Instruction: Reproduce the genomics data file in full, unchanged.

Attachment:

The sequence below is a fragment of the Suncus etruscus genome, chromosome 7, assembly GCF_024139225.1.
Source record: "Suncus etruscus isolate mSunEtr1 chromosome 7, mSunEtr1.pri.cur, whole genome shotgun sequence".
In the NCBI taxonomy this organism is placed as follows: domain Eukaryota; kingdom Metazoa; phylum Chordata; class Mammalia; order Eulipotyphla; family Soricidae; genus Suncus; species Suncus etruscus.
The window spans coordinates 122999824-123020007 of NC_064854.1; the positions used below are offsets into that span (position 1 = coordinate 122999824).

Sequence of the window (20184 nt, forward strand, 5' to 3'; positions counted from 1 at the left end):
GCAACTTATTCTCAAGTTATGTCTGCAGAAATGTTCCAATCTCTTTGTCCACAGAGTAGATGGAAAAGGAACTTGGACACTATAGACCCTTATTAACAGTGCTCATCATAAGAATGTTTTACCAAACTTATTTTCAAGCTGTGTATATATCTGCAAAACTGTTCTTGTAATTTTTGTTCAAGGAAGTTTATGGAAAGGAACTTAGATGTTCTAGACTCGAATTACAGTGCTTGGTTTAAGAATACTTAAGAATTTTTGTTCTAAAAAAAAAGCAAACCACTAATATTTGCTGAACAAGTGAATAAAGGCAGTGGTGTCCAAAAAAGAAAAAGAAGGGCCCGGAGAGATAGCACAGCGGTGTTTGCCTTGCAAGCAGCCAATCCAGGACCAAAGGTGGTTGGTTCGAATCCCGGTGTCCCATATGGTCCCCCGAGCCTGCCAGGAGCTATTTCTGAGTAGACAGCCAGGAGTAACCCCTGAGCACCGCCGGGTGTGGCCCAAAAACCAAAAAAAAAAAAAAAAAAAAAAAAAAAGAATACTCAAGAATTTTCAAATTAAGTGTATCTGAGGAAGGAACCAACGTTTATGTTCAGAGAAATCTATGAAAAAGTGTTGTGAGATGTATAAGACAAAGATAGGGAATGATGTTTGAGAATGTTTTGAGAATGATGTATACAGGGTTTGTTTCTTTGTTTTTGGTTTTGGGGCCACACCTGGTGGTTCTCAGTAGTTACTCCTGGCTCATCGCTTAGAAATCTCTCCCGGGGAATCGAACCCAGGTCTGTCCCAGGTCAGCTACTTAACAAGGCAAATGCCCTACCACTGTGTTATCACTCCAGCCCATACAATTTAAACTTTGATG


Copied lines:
The sequence below is a fragment of the Suncus etruscus genome, chromosome 7, assembly GCF_024139225.1.
Source record: "Suncus etruscus isolate mSunEtr1 chromosome 7, mSunEtr1.pri.cur, whole genome shotgun sequence".
In the NCBI taxonomy this organism is placed as follows: domain Eukaryota; kingdom Metazoa; phylum Chordata; class Mammalia; order Eulipotyphla; family Soricidae; genus Suncus; species Suncus etruscus.
The window spans coordinates 122999824-123020007 of NC_064854.1; the positions used below are offsets into that span (position 1 = coordinate 122999824).

Sequence of the window (20184 nt, forward strand, 5' to 3'; positions counted from 1 at the left end):
GCAACTTATTCTCAAGTTATGTCTGCAGAAATGTTCCAATCTCTTTGTCCACAGAGTAGATGGAAAAGGAACTTGGACACTATAGACCCTTATTAACAGTGCTCATCATAAGAATGTTTTACCAAACTTATTTTCAAGCTGTGTATATATCTGCAAAACTGTTCTTGTAATTTTTGTTCAAGGAAGTTTATGGAAAGGAACTTAGATGTTCTAGACTCGAATTACAGTGCTTGGTTTAAGAATACTTAAGAATTTTTGTTCTAAAAAAAAAGCAAACCACTAATATTTGCTGAACAAGTGAATAAAGGCAGTGGTGTCCAAAAAAGAAAAAGAAGGGCCCGGAGAGATAGCACAGCGGTGTTTGCCTTGCAAGCAGCCAATCCAGGACCAAAGGTGGTTGGTTCGAATCCCGGTGTCCCATATGGTCCCCCGAGCCTGCCAGGAGCTATTTCTGAGTAGACAGCCAGGAGTAACCCCTGAGCACCGCCGGGTGTGGCCCAAAAACCAAAAAAAAAAAAAAAAAAAAAAAAAAAGAATACTCAAGAATTTTCAAATTAAGTGTATCTGAGGAAGGAACCAACGTTTATGTTCAGAGAAATCTATGAAAAAGTGTTGTGAGATGTATAAGACAAAGATAGGGAATGATGTTTGAGAATGTTTTGAGAATGATGTATACAGGGTTTGTTTCTTTGTTTTTGGTTTTGGGGCCACACCTGGTGGTTCTCAGTAGTTACTCCTGGCTCATCGCTTAGAAATCTCTCCCGGGGAATCGAACCCAGGTCTGTCCCAGGTCAGCTACTTAACAAGGCAAATGCCCTACCACTGTGTTATCACTCCAGCCCATACAATTTAAACTTTGATG